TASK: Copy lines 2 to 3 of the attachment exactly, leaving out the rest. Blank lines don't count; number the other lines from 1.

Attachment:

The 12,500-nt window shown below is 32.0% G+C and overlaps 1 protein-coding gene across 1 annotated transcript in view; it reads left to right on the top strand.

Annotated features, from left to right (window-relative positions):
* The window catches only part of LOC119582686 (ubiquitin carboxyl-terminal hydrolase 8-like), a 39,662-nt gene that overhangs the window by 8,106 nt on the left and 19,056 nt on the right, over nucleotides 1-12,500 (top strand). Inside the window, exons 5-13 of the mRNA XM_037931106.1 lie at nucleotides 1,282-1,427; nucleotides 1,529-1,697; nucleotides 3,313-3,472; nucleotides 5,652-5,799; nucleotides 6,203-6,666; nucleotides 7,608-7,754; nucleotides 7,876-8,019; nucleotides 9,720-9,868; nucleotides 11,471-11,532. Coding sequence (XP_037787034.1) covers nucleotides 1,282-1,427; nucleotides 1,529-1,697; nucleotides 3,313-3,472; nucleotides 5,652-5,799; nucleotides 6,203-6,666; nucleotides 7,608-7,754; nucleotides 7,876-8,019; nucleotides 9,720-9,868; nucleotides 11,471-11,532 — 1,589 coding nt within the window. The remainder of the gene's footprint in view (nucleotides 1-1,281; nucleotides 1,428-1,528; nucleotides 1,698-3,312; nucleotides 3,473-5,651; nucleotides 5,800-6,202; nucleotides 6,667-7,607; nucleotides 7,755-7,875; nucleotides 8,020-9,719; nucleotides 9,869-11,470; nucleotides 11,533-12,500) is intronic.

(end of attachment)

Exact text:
Annotated features, from left to right (window-relative positions):
* The window catches only part of LOC119582686 (ubiquitin carboxyl-terminal hydrolase 8-like), a 39,662-nt gene that overhangs the window by 8,106 nt on the left and 19,056 nt on the right, over nucleotides 1-12,500 (top strand). Inside the window, exons 5-13 of the mRNA XM_037931106.1 lie at nucleotides 1,282-1,427; nucleotides 1,529-1,697; nucleotides 3,313-3,472; nucleotides 5,652-5,799; nucleotides 6,203-6,666; nucleotides 7,608-7,754; nucleotides 7,876-8,019; nucleotides 9,720-9,868; nucleotides 11,471-11,532. Coding sequence (XP_037787034.1) covers nucleotides 1,282-1,427; nucleotides 1,529-1,697; nucleotides 3,313-3,472; nucleotides 5,652-5,799; nucleotides 6,203-6,666; nucleotides 7,608-7,754; nucleotides 7,876-8,019; nucleotides 9,720-9,868; nucleotides 11,471-11,532 — 1,589 coding nt within the window. The remainder of the gene's footprint in view (nucleotides 1-1,281; nucleotides 1,428-1,528; nucleotides 1,698-3,312; nucleotides 3,473-5,651; nucleotides 5,800-6,202; nucleotides 6,667-7,607; nucleotides 7,755-7,875; nucleotides 8,020-9,719; nucleotides 9,869-11,470; nucleotides 11,533-12,500) is intronic.